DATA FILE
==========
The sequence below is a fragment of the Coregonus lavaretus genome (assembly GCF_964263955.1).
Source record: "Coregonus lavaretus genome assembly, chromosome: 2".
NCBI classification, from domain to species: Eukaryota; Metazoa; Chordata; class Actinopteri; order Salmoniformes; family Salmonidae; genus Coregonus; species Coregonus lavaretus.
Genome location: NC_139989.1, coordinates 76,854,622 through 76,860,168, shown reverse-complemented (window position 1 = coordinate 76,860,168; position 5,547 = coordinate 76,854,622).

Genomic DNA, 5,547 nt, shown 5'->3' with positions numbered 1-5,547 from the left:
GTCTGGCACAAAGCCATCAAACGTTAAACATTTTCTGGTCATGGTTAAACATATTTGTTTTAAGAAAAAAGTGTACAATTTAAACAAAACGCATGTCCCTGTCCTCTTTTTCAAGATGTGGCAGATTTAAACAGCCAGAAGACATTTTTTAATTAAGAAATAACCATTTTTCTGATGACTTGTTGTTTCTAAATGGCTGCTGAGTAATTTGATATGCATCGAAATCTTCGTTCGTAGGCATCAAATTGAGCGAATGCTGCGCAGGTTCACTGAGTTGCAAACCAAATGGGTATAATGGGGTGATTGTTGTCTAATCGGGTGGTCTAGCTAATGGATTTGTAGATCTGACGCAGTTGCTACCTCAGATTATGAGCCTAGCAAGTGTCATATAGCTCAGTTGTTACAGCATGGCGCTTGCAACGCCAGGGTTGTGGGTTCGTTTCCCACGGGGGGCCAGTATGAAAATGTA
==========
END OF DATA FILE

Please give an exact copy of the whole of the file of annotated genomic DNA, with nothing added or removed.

The sequence below is a fragment of the Coregonus lavaretus genome (assembly GCF_964263955.1).
Source record: "Coregonus lavaretus genome assembly, chromosome: 2".
NCBI classification, from domain to species: Eukaryota; Metazoa; Chordata; class Actinopteri; order Salmoniformes; family Salmonidae; genus Coregonus; species Coregonus lavaretus.
Genome location: NC_139989.1, coordinates 76,854,622 through 76,860,168, shown reverse-complemented (window position 1 = coordinate 76,860,168; position 5,547 = coordinate 76,854,622).

Genomic DNA, 5,547 nt, shown 5'->3' with positions numbered 1-5,547 from the left:
GTCTGGCACAAAGCCATCAAACGTTAAACATTTTCTGGTCATGGTTAAACATATTTGTTTTAAGAAAAAAGTGTACAATTTAAACAAAACGCATGTCCCTGTCCTCTTTTTCAAGATGTGGCAGATTTAAACAGCCAGAAGACATTTTTTAATTAAGAAATAACCATTTTTCTGATGACTTGTTGTTTCTAAATGGCTGCTGAGTAATTTGATATGCATCGAAATCTTCGTTCGTAGGCATCAAATTGAGCGAATGCTGCGCAGGTTCACTGAGTTGCAAACCAAATGGGTATAATGGGGTGATTGTTGTCTAATCGGGTGGTCTAGCTAATGGATTTGTAGATCTGACGCAGTTGCTACCTCAGATTATGAGCCTAGCAAGTGTCATATAGCTCAGTTGTTACAGCATGGCGCTTGCAACGCCAGGGTTGTGGGTTCGTTTCCCACGGGGGGCCAGTATGAAAATGTA